Anti-death penalty advocates will argue that it isn’t a deterrent, and that life in prison without parole protects others and the community just as effectively. Well, that’s simply not true. Inside a prison, those who have nothing left to lose are more likely to take the life of other inmates or prison personnel. What are you going to do to a lifer? Add more years?
And life without parole does not always mean life without parole. In my book, SMOOTH TALKER, I wrote about how serial killer Roy Melanson was released from prison just twelve years after receiving a life without parole sentence, and prison authorities aware that he was a suspect in the murder of at least one woman, Michele Wallace. He then killed two, and probably more, other women after his release.
Parole boards change. The definition of what “life in prison” changes. Mistakes happen and prisoners get released. Or dangerous individuals are placed in situations—such as reduced security prisons, like the one Melanson is currently housed in—and they escape. The death penalty is the only sure way of keeping a murderer from killing again.
Those opposed to the death penalty argue that there’s no proof that the death penalty is a “deterrent,” the thought of which might cause someone to reconsider killing another. My answer to that is we can’t know that because in reality the death penalty is not a “real” threat even to those condemned. In many states, inmates spend decades in prison as their cases wind through the appeals process. No one has been executed in Colorado since Gary Davis in 1997 and that took eleven years from crime to punishment. The only way to ascertain that would be if carrying out the death penalty was a quick and sure as the crime that was committed.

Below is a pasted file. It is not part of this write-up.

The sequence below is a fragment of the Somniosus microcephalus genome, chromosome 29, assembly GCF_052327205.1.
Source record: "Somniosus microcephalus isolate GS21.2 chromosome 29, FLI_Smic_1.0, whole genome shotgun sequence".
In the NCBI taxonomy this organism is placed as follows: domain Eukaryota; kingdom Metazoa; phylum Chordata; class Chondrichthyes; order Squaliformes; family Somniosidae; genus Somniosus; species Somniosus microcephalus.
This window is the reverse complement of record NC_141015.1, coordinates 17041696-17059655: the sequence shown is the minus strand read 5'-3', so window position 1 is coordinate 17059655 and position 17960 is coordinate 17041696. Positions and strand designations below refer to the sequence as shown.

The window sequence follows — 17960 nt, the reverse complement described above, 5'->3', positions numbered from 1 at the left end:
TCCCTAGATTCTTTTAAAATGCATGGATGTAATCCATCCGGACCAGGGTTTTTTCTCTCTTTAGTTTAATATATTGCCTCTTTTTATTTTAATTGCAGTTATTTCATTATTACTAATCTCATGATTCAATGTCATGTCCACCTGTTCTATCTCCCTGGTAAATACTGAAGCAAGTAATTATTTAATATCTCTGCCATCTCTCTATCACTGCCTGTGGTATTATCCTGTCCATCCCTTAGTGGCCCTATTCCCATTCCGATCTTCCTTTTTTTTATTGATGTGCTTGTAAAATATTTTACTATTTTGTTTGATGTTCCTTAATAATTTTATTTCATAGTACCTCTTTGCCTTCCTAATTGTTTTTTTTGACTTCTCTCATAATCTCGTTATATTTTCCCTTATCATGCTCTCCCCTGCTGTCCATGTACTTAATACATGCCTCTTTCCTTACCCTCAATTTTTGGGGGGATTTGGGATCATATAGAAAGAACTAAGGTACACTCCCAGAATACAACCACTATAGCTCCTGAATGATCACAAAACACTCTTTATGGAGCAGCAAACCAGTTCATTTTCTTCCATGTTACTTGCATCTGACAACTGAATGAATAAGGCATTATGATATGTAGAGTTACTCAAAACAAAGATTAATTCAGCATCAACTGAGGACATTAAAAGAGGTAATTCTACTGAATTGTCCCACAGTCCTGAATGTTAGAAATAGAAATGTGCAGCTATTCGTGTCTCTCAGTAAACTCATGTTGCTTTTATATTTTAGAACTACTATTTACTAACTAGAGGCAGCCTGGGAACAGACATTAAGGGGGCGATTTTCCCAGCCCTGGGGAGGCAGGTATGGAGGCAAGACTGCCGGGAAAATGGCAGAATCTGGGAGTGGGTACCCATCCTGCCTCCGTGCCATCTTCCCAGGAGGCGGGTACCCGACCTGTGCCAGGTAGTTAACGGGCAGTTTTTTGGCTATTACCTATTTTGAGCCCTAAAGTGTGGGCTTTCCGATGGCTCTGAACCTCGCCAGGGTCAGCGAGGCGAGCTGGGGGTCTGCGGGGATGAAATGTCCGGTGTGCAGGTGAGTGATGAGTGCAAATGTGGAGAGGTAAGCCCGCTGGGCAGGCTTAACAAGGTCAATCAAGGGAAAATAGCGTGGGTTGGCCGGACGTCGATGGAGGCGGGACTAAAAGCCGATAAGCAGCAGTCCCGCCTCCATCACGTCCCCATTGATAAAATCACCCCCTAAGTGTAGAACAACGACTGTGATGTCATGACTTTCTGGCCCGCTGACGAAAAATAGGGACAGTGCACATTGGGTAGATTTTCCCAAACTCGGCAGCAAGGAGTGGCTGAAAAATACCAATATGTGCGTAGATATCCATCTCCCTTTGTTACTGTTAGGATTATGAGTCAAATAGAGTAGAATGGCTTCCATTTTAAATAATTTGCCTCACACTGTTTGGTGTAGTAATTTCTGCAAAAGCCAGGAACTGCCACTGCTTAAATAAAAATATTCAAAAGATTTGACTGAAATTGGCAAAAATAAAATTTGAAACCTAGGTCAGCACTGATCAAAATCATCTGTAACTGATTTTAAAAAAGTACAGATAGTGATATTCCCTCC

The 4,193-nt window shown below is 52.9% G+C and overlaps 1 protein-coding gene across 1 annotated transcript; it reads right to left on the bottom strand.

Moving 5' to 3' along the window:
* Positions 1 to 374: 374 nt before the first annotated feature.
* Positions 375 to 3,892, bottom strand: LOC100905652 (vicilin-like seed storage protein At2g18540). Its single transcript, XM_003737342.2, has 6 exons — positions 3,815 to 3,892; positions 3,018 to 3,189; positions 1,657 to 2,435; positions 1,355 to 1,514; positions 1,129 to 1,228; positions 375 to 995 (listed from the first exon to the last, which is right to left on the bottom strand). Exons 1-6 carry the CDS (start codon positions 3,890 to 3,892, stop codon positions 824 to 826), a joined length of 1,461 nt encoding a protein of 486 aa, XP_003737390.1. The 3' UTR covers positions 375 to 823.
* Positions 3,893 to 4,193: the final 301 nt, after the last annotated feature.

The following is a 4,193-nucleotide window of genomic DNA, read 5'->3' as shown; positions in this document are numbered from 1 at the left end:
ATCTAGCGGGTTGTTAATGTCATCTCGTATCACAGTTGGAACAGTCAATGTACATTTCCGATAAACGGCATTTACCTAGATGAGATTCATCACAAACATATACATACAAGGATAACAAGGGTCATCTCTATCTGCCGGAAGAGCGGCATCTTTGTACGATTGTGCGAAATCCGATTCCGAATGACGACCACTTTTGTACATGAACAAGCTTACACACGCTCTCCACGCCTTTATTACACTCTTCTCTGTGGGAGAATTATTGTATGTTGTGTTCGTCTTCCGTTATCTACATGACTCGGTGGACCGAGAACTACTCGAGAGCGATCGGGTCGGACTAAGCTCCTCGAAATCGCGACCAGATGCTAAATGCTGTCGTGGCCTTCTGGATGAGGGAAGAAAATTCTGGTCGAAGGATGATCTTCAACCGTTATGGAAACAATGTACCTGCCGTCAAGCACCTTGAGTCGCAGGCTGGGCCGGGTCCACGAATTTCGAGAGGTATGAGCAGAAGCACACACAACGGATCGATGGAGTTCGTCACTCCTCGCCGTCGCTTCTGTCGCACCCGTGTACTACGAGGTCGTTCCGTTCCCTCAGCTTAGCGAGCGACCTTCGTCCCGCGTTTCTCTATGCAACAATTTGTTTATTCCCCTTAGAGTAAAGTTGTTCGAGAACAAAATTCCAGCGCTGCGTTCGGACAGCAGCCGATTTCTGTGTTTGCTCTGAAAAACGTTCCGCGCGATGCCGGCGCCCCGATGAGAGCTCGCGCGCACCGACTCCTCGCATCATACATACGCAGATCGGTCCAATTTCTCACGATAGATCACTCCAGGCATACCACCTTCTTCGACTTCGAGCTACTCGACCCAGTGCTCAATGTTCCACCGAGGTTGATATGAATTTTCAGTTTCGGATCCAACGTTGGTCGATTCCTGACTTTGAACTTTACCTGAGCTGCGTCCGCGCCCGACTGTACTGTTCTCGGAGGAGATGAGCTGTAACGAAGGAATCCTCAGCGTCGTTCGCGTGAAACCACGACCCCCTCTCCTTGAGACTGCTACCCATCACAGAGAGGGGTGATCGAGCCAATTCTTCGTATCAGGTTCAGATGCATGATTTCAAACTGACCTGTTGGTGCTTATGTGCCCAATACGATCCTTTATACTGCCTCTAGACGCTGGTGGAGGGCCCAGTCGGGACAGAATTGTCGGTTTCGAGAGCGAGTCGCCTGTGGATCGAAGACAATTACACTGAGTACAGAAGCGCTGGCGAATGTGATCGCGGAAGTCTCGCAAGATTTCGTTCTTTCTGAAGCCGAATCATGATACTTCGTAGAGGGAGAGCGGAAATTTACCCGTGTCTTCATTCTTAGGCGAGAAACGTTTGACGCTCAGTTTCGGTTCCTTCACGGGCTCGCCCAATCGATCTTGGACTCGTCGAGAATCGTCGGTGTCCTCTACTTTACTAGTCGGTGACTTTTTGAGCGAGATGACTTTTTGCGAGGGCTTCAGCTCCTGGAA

I do know that at least some killers fear the death penalty. In my book, BOGEYMAN, serial child killer David Penton, already serving a life sentence in Ohio, pleaded guilty to the murder of three more little girls in Texas on the condition that he not be transferred from Ohio to Texas, where the death penalty is carried out. In that case, the threat of the death penalty resolved three cases for the families involved. And George Woldt, one of the killers in A CLOCKWORK MURDER wept and begged for his life at his sentencing.
And lastly, there’s the argument that society should not be “punishing” criminals for their behavior and that prison should be all about rehabilitation. No eye for an eye, or life for a life. That’s a bunch of hooey. Of course society has the right to punish a criminal, particularly someone convicted of murder—the one crime that can’t be “taken back.”
As just about every society since the beginning of time has known, it can be cathartic to know that a monster has been cast from the circle of humanity. His or her name forgotten instead of a reminder every parole hearing and anniversary of a murder, and the money spent keeping a killer alive ended. And that’s just the community.
Every Christmas, every birthday, families and friends of murder victims are reminded that the killer of their loved ones gets to share the occasion with families and friends, even if it’s in a prison visiting room or over the telephone. The families of killers can hear their voice, talk to them about daily events, and even get a hug at the end of a visit. What do you think Peggy Luiszer would have given to be able to hold her child or tell her she loved her one more time? That’s a privilege killers get that their victims do not.